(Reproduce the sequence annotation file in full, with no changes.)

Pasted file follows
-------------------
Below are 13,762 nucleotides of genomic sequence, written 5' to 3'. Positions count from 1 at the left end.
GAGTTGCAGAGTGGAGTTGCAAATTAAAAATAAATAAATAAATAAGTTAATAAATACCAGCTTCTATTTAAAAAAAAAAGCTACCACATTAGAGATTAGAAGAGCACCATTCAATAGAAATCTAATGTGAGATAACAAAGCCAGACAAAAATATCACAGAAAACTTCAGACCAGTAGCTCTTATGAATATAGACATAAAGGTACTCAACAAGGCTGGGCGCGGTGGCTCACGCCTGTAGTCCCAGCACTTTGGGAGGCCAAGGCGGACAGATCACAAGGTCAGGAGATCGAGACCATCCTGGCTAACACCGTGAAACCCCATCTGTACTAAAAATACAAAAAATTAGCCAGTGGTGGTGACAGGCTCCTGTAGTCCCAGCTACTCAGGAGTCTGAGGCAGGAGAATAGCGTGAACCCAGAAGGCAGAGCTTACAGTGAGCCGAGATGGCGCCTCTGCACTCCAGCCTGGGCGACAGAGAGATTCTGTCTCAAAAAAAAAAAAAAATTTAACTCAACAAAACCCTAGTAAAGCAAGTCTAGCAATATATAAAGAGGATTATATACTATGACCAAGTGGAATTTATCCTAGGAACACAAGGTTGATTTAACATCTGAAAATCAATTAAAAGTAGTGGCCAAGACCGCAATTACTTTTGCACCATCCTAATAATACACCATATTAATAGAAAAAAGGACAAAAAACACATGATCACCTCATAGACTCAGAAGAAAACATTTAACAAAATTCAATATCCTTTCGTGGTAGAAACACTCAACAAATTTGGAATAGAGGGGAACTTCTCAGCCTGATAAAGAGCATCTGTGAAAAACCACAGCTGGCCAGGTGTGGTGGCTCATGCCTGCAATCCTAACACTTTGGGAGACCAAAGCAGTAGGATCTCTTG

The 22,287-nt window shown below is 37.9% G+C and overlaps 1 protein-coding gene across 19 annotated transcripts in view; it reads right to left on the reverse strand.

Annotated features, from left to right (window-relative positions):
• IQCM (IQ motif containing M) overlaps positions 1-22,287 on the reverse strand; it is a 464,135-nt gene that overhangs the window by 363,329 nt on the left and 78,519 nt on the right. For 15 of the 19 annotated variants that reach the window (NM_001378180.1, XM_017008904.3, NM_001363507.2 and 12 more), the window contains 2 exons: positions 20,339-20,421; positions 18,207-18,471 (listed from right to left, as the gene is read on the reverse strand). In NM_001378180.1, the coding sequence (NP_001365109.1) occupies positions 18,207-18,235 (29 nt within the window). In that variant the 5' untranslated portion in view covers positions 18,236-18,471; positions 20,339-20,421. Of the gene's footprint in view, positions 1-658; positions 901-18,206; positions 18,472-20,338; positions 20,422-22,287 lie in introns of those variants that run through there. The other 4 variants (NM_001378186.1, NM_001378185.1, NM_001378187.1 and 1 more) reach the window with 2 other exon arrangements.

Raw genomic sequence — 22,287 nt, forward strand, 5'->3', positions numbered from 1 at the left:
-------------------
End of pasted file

Below are 13,762 nucleotides of genomic sequence, written 5' to 3'. Positions count from 1 at the left end.
GAGTTGCAGAGTGGAGTTGCAAATTAAAAATAAATAAATAAATAAGTTAATAAATACCAGCTTCTATTTAAAAAAAAAAGCTACCACATTAGAGATTAGAAGAGCACCATTCAATAGAAATCTAATGTGAGATAACAAAGCCAGACAAAAATATCACAGAAAACTTCAGACCAGTAGCTCTTATGAATATAGACATAAAGGTACTCAACAAGGCTGGGCGCGGTGGCTCACGCCTGTAGTCCCAGCACTTTGGGAGGCCAAGGCGGACAGATCACAAGGTCAGGAGATCGAGACCATCCTGGCTAACACCGTGAAACCCCATCTGTACTAAAAATACAAAAAATTAGCCAGTGGTGGTGACAGGCTCCTGTAGTCCCAGCTACTCAGGAGTCTGAGGCAGGAGAATAGCGTGAACCCAGAAGGCAGAGCTTACAGTGAGCCGAGATGGCGCCTCTGCACTCCAGCCTGGGCGACAGAGAGATTCTGTCTCAAAAAAAAAAAAAAATTTAACTCAACAAAACCCTAGTAAAGCAAGTCTAGCAATATATAAAGAGGATTATATACTATGACCAAGTGGAATTTATCCTAGGAACACAAGGTTGATTTAACATCTGAAAATCAATTAAAAGTAGTGGCCAAGACCGCAATTACTTTTGCACCATCCTAATAATACACCATATTAATAGAAAAAAGGACAAAAAACACATGATCACCTCATAGACTCAGAAGAAAACATTTAACAAAATTCAATATCCTTTCGTGGTAGAAACACTCAACAAATTTGGAATAGAGGGGAACTTCTCAGCCTGATAAAGAGCATCTGTGAAAAACCACAGCTGGCCAGGTGTGGTGGCTCATGCCTGCAATCCTAACACTTTGGGAGACCAAAGCAGTAGGATCTCTTG

The 22,287-nt window shown below is 37.9% G+C and overlaps 1 protein-coding gene across 19 annotated transcripts in view; it reads right to left on the reverse strand.

Annotated features, from left to right (window-relative positions):
• IQCM (IQ motif containing M) overlaps positions 1-22,287 on the reverse strand; it is a 464,135-nt gene that overhangs the window by 363,329 nt on the left and 78,519 nt on the right. For 15 of the 19 annotated variants that reach the window (NM_001378180.1, XM_017008904.3, NM_001363507.2 and 12 more), the window contains 2 exons: positions 20,339-20,421; positions 18,207-18,471 (listed from right to left, as the gene is read on the reverse strand). In NM_001378180.1, the coding sequence (NP_001365109.1) occupies positions 18,207-18,235 (29 nt within the window). In that variant the 5' untranslated portion in view covers positions 18,236-18,471; positions 20,339-20,421. Of the gene's footprint in view, positions 1-658; positions 901-18,206; positions 18,472-20,338; positions 20,422-22,287 lie in introns of those variants that run through there. The other 4 variants (NM_001378186.1, NM_001378185.1, NM_001378187.1 and 1 more) reach the window with 2 other exon arrangements.

Raw genomic sequence — 22,287 nt, forward strand, 5'->3', positions numbered from 1 at the left: